And They Are Us

I wanted to talk to you about a play of mine that’s being staged tomorrow night. I really, really wanted to talk to you about how I’ve ended up acting in it. And actually I also wanted to gabble at you about a whole series of workshops I’m running with writer Alex Townley.

But that’ll keep.

And this won’t.

This is too important. I was going to say that it’s too important to me, which it is and always has been, but it’s also just generally too important. I need to talk about the ‘me too’ and the ‘I believe you’ discussions. The journalist in me hesitates because, talking to you now, I feel I’m late to the topic and it’s been covered a lot. But then that’s about the only good thing here, that this has been discussed so much – and I want it to be discussed more.

I thought I knew, that I grasped how women are treated and I thought I was already appalled to the point of shaking at the way I don’t have a clue how to stop it. But the utter, ceaseless, overwhelming tsunami of ‘me too’ posts on Twitter and Facebook has turned my shake into paralysis.

The ‘I believe you’ ones gave me pause in a different way. Where the volume of ‘me too’ posts was deeply shocking, I’m ashamed to say that they weren’t surprising. The call for ‘I believe you’ was more startling to me because I can’t grasp how anyone wouldn’t believe.

Yet then if everyone both knew and believed all this, surely it would stop. So I posted ‘I believe you’ even though I still feel it is the most obvious thing I’ve ever written. Actually, I posted it on Facebook where they have those buttons for making things big and red. I’ve never before bothered to see how you do that but it felt right for this. I don’t think I’ll do it again because I don’t think I’ll write anything that important.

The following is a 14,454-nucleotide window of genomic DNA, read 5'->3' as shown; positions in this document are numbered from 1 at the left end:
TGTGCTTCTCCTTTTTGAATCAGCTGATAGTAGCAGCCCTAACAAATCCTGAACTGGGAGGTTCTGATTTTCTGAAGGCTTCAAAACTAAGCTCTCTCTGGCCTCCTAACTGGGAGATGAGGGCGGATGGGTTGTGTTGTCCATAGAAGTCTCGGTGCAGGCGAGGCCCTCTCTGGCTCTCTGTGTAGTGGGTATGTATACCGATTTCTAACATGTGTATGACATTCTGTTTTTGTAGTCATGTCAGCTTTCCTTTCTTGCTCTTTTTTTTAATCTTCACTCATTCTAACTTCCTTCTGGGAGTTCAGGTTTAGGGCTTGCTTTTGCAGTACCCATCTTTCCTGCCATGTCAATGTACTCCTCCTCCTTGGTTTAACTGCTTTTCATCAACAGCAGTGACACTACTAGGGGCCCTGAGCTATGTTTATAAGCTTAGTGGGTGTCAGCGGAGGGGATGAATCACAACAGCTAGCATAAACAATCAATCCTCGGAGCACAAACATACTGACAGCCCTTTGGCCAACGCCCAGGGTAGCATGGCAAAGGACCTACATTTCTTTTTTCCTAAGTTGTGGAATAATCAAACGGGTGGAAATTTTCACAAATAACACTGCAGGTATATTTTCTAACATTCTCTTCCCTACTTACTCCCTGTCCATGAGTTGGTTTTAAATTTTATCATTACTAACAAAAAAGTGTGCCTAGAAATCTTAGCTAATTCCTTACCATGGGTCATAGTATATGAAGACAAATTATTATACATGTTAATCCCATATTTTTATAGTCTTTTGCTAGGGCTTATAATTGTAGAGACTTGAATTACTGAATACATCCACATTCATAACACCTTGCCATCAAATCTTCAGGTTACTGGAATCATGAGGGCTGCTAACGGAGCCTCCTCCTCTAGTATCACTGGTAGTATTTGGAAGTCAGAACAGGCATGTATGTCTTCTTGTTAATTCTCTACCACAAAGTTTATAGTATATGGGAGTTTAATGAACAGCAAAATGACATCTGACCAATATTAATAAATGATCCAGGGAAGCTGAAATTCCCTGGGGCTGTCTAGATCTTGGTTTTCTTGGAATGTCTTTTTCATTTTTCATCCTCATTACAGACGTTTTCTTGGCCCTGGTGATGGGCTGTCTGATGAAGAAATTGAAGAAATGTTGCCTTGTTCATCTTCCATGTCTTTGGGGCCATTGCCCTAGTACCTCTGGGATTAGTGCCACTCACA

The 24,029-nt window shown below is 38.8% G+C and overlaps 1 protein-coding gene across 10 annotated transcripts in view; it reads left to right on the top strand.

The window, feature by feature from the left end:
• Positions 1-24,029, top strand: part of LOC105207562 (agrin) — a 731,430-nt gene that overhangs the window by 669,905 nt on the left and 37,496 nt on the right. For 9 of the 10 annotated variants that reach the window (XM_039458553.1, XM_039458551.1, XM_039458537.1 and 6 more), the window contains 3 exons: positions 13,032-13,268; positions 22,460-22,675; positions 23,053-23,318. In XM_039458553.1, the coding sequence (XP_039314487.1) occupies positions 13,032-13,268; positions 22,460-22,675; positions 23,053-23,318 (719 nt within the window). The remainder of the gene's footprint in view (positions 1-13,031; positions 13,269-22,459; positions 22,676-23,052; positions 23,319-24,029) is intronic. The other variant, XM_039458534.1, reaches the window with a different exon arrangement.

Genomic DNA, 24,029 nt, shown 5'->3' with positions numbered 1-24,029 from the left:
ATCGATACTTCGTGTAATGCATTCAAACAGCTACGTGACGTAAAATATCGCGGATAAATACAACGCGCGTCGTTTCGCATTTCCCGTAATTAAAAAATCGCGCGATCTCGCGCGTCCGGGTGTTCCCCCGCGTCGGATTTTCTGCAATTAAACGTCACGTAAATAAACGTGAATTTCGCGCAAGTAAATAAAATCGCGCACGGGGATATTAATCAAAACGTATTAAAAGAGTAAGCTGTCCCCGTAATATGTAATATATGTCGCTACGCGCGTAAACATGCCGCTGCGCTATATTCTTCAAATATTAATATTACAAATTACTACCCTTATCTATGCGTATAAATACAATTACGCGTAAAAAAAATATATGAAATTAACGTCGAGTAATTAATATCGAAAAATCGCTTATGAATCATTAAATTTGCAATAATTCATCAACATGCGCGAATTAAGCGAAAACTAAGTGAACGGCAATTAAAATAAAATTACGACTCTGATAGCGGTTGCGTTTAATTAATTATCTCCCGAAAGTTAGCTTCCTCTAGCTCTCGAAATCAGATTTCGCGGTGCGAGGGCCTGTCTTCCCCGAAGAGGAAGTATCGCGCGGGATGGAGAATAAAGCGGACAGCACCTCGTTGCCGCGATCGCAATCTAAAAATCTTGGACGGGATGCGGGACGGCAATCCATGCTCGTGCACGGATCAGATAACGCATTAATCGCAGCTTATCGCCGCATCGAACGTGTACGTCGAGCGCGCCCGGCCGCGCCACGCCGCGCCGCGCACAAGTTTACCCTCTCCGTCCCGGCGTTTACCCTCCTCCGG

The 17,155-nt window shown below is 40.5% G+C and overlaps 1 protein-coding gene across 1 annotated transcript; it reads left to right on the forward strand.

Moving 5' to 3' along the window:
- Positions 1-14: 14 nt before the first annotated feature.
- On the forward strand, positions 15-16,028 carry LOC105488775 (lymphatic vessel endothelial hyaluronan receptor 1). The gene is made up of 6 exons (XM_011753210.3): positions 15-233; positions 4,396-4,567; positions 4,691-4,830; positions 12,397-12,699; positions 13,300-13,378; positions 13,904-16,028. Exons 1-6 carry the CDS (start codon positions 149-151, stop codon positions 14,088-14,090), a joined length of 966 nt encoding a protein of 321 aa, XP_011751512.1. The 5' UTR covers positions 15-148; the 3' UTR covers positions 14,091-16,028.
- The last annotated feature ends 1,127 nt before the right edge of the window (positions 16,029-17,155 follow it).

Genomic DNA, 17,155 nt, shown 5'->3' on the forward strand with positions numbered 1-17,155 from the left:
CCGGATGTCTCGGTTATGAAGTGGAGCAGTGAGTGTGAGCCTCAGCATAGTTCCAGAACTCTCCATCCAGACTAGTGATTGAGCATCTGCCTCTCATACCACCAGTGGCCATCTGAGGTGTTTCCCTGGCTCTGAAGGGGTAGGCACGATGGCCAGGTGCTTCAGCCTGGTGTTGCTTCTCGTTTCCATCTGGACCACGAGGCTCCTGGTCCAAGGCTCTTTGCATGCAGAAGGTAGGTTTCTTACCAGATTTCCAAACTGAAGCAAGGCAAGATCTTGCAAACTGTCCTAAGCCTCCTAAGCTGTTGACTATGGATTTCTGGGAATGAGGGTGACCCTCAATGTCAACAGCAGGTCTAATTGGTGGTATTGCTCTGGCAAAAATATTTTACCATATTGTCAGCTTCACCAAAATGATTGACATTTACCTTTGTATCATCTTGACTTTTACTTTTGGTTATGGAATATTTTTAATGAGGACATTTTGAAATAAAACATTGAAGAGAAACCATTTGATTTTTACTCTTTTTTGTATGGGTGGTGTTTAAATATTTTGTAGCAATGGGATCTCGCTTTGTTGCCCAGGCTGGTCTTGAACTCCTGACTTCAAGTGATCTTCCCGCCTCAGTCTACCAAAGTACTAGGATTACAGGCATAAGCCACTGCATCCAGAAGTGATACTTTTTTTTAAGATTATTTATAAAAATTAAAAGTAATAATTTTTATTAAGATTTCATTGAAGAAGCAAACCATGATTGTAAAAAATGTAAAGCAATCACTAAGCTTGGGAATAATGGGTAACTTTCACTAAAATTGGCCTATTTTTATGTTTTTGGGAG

But then listen to me: I’m a saint. Except I’m not. If ‘I believe you’ is the most important thing I’ve written, this is the hardest: I can instantly think of incidents where I’ve made women uncomfortable.

I can tell you that I’ve never set out to do it and if it’s happened recently then I am scarily unaware of it. And I can also most definitely tell you that I have never, not once, ignored it when I’ve seen other men do it.

Except I must be wrong there. Must be. The sheer number, the wave after wave of ‘me too’ posts from people I believe I’m close to, it has got to mean that I have been blind to things happening.

Now, being blind to something is not the same as condoning it – except that of course it is.

I’ve failed my friends here. And there must be women who are wary of me because of it. Therefore there must be women who put me on the same side as men who do press and harass and attack. God, that’s not a side I want to be on.

There’s an interesting point being raised about how the language being used is creating its own issues and silos. It’s true that one hears about “violence against women” and don’t hear the phrase “violence committed by men”. I think it’s peculiar but true then that this is seen as a problem for women rather than a problem caused by men.

The fact that this is being pointed out now might even be the one shining outcome of the whole discussion if it makes men aware of it. But for God’s sake, it’s not like there’s been some secrecy about it: men can’t pretend that this is news to us.

I don’t know what to do and that makes me shake again. But I do know that thinking and talking about it is essential, even or especially when it’s difficult. And I also know that this is something men need to fix.